"As I mentioned previously, glucose is the preferred source of energy for almost every cell in the human body. Glucose is the brain’s main source of energy. In fact, your brain can use up to one-half of your consumed/stored glucose. The more you think, the more glucose your brain will need. Without carbohydrates you may feel light-headed, scattered, and forgetful. The red blood cells and cells of the retina can only use glucose as energy since these cells lack a mitochondria". (Kate Deering). Your body naturally craves sugar... sugar comes from the ground - from a plant just like every other fruit or vegetable we eat. Your body is not going to crave something that's unnatural - so stop feeling guilty every time you eat it!

Muscle Power
"Glucose is also needed for quick muscle energy. Muscle glycogen (stored glucose) is needed for quick energy, especially when weight training and sprinting. If your body is depleted of muscle glycogen, your body will utilize your own muscle, tissue, organs, and fat to provide energy to your muscles while under stress (exercising). It is important to note that, at rest, your muscles preferred source of energy is fat. Increasing muscle mass is a good argument for helping reduce fat, since the more muscle you have the more fat you will burn at rest. Burning fat at rest is the safest way to get rid of stored fat, since it produces less oxidative damage.

Thyroid Function
For proper metabolism, glucose is needed by the liver to convert thyroxin (T4) to the active triiodothyronine (T3). T3 is needed by all the cells to produce ATP (energy). Without adequate T3 you will have decreased cellular function (slower metabolism). People on low-carbohydrate diets are notorious for having low body temperature and decreased cellular function. This may be attributed to the low intake of carbs (sugars), which will contribute to lower T3 conversion and lower metabolic function.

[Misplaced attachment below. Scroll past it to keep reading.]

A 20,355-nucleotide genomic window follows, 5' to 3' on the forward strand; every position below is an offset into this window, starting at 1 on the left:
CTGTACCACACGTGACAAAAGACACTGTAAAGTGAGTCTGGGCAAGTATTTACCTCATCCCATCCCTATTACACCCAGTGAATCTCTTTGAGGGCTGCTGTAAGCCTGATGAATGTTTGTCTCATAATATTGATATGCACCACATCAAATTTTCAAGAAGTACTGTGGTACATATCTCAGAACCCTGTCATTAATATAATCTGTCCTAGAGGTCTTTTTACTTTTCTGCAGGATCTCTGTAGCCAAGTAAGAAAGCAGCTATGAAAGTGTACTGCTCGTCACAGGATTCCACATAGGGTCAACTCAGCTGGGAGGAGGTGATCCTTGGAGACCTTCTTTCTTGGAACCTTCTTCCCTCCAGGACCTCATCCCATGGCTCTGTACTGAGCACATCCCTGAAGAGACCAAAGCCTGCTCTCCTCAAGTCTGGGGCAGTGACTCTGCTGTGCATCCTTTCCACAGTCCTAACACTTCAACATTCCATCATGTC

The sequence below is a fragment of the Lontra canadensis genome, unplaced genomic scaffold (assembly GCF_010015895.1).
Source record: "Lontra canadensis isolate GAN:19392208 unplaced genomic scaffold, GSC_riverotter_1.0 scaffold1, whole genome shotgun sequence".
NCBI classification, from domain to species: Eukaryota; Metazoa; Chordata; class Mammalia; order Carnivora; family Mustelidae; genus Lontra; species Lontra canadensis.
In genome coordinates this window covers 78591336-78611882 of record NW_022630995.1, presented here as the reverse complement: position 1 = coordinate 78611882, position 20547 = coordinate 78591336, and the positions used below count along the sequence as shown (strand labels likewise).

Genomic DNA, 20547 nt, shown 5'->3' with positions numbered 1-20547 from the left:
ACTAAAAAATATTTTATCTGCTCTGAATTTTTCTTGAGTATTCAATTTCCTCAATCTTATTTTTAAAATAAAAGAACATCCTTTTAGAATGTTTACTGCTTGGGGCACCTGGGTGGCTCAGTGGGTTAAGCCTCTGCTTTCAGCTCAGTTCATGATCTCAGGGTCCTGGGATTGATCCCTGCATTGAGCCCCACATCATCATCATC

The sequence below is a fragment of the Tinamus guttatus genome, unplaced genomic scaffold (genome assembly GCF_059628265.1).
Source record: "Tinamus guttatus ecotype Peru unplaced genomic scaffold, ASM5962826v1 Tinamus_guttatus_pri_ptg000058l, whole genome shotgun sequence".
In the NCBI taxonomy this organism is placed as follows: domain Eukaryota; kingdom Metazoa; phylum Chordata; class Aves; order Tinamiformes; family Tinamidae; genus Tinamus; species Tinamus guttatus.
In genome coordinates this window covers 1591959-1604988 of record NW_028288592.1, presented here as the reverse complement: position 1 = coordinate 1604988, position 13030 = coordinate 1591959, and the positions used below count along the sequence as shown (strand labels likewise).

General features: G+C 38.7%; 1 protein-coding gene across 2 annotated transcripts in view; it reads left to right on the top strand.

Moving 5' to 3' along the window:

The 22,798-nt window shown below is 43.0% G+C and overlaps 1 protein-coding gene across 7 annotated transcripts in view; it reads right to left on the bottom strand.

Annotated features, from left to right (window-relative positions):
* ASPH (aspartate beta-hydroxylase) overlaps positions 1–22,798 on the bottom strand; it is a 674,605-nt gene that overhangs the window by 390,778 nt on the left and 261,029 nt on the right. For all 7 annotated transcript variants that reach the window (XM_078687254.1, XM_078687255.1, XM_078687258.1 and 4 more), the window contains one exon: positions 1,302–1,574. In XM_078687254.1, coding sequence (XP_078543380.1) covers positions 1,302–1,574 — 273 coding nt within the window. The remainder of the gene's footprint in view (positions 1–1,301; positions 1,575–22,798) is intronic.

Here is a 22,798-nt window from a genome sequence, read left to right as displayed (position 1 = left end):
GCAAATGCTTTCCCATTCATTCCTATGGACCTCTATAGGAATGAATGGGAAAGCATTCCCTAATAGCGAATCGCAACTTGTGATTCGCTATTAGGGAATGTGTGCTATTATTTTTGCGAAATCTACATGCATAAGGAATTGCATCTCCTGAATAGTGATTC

Liver Detox
In addition, the liver needs glucose to help with proper detoxification. Low levels of stored glucose (glycogen) will encourage a sluggish liver. This is why fasting and detox programs that restrict good carbs (fruits, juices, milk) make no sense. These programs may help clean out your colon, but they hinder the performance of your liver. The liver is your main detox organ. If you hinder the liver’s performance, how can it help you detox properly?" (Kate Deering)

Weight Gain?
We usually associate weight gain with sugar because when you eat too much of it you may start to gain weight. Although, too much of anything is never good, however, a lot of the additives associated WITH sugar are the actual problem here. Start to pay more attention to the actually ingredient list instead of the nutritional value table and this can show you which additives are in your foods. Things like: carrageenan, guar gum, aspartame, sulfites, nitrates, carob gums, ect. Many of these are directly linked to carcinogenic effects and avoiding these will allow your body to absorb a lot more vitamins and minerals and help with weight loss. 

All in all fad diets can be incredibly defeating, do not work long term and physiologically do not make sense. Bottom line is: regardless of what anyone says, sugar/glucose is your cells preferred source of energy. No, I am not saying go out and eat refined cakes and cookies but in a healthy body it will always prefer natural sugars like honey, milk, fruit and root vegetables. Yes, the body can adapt to other energy sources but what we know now is that sugars are the easiest to digest --it's human physiology. Sometimes we like to over complicate things...just like in triathlon training, however as Brett always says, “simplicity makes sense” so keep it simple! It’s important to remember that you don’t need to lose weight to be healthy, you need to be healthy to lose weight.